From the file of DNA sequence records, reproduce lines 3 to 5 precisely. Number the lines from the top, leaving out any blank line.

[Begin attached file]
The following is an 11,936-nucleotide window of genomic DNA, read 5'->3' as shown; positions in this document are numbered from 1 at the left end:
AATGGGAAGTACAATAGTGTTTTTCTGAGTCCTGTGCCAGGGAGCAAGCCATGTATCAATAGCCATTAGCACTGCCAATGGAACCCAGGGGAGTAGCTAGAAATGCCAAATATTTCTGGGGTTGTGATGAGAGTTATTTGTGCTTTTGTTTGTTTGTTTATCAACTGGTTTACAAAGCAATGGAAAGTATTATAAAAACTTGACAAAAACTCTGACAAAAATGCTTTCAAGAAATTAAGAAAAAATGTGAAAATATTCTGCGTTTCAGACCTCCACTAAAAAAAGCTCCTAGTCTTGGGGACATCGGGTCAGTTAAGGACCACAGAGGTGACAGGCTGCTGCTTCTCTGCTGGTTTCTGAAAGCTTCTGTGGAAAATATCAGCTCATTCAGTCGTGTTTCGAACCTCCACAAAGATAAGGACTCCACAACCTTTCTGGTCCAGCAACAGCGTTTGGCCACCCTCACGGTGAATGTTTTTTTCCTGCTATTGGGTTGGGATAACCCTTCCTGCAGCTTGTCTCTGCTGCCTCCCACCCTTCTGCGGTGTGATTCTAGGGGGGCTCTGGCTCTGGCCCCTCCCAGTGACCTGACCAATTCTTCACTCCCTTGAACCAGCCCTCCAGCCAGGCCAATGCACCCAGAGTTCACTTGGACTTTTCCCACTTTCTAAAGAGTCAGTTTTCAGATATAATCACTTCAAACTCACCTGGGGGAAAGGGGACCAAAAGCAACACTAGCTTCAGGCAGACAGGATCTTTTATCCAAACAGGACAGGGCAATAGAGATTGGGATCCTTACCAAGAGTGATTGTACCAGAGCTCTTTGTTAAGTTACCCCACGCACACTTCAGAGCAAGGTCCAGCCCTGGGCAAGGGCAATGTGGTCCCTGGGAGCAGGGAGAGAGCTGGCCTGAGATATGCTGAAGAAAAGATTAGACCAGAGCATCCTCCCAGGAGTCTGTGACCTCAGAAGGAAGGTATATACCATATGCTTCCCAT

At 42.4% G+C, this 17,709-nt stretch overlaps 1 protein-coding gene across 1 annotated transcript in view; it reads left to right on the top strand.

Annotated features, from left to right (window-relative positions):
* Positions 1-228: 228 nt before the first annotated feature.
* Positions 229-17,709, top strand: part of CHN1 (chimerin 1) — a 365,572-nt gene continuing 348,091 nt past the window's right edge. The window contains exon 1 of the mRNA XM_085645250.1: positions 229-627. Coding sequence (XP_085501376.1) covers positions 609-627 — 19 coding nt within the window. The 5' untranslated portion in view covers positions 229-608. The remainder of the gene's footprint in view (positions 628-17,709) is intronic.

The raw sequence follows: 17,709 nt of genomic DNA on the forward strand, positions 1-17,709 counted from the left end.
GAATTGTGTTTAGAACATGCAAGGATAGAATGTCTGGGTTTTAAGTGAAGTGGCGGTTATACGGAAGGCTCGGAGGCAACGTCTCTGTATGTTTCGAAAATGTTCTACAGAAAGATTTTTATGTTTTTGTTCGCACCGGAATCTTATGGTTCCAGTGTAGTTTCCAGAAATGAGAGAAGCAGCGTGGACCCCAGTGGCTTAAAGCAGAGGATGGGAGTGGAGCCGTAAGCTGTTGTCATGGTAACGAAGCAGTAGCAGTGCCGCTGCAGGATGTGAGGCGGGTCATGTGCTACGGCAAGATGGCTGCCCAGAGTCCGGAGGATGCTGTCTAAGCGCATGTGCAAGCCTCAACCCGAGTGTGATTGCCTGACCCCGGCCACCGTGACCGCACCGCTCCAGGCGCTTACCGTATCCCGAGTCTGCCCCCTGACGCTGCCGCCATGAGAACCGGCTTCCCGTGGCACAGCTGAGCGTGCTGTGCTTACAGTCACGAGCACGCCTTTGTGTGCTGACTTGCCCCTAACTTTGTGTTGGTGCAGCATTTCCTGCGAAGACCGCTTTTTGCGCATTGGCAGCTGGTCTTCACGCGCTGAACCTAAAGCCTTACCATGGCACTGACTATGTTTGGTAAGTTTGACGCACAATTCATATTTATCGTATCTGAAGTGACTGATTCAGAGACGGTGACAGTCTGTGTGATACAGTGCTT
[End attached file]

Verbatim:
At 42.4% G+C, this 17,709-nt stretch overlaps 1 protein-coding gene across 1 annotated transcript in view; it reads left to right on the top strand.

Annotated features, from left to right (window-relative positions):
* Positions 1-228: 228 nt before the first annotated feature.